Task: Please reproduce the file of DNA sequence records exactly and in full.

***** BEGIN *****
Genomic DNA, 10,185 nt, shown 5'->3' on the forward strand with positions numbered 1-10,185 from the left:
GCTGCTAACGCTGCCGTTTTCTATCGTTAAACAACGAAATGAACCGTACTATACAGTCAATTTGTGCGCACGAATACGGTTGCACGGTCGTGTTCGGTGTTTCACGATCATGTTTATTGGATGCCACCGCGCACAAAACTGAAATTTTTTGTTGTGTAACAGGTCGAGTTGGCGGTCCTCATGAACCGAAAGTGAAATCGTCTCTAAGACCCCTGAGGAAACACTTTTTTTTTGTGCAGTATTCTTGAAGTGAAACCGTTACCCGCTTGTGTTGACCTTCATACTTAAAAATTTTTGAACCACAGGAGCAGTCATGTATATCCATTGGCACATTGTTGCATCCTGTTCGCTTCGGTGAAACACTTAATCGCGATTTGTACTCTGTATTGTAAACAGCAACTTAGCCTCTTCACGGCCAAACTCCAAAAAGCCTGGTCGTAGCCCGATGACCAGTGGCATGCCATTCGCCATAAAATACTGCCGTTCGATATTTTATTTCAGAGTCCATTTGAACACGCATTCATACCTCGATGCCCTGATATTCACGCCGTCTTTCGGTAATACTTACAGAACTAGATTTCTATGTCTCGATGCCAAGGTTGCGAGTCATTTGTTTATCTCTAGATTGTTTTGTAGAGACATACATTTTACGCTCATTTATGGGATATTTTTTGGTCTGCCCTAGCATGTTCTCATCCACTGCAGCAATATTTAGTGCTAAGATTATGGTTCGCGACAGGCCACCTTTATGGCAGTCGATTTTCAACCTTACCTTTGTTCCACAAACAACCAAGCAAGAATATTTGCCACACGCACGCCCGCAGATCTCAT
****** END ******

Genomic DNA, 10,185 nt, shown 5'->3' on the forward strand with positions numbered 1-10,185 from the left:
GCTGCTAACGCTGCCGTTTTCTATCGTTAAACAACGAAATGAACCGTACTATACAGTCAATTTGTGCGCACGAATACGGTTGCACGGTCGTGTTCGGTGTTTCACGATCATGTTTATTGGATGCCACCGCGCACAAAACTGAAATTTTTTGTTGTGTAACAGGTCGAGTTGGCGGTCCTCATGAACCGAAAGTGAAATCGTCTCTAAGACCCCTGAGGAAACACTTTTTTTTTGTGCAGTATTCTTGAAGTGAAACCGTTACCCGCTTGTGTTGACCTTCATACTTAAAAATTTTTGAACCACAGGAGCAGTCATGTATATCCATTGGCACATTGTTGCATCCTGTTCGCTTCGGTGAAACACTTAATCGCGATTTGTACTCTGTATTGTAAACAGCAACTTAGCCTCTTCACGGCCAAACTCCAAAAAGCCTGGTCGTAGCCCGATGACCAGTGGCATGCCATTCGCCATAAAATACTGCCGTTCGATATTTTATTTCAGAGTCCATTTGAACACGCATTCATACCTCGATGCCCTGATATTCACGCCGTCTTTCGGTAATACTTACAGAACTAGATTTCTATGTCTCGATGCCAAGGTTGCGAGTCATTTGTTTATCTCTAGATTGTTTTGTAGAGACATACATTTTACGCTCATTTATGGGATATTTTTTGGTCTGCCCTAGCATGTTCTCATCCACTGCAGCAATATTTAGTGCTAAGATTATGGTTCGCGACAGGCCACCTTTATGGCAGTCGATTTTCAACCTTACCTTTGTTCCACAAACAACCAAGCAAGAATATTTGCCACACGCACGCCCGCAGATCTCAT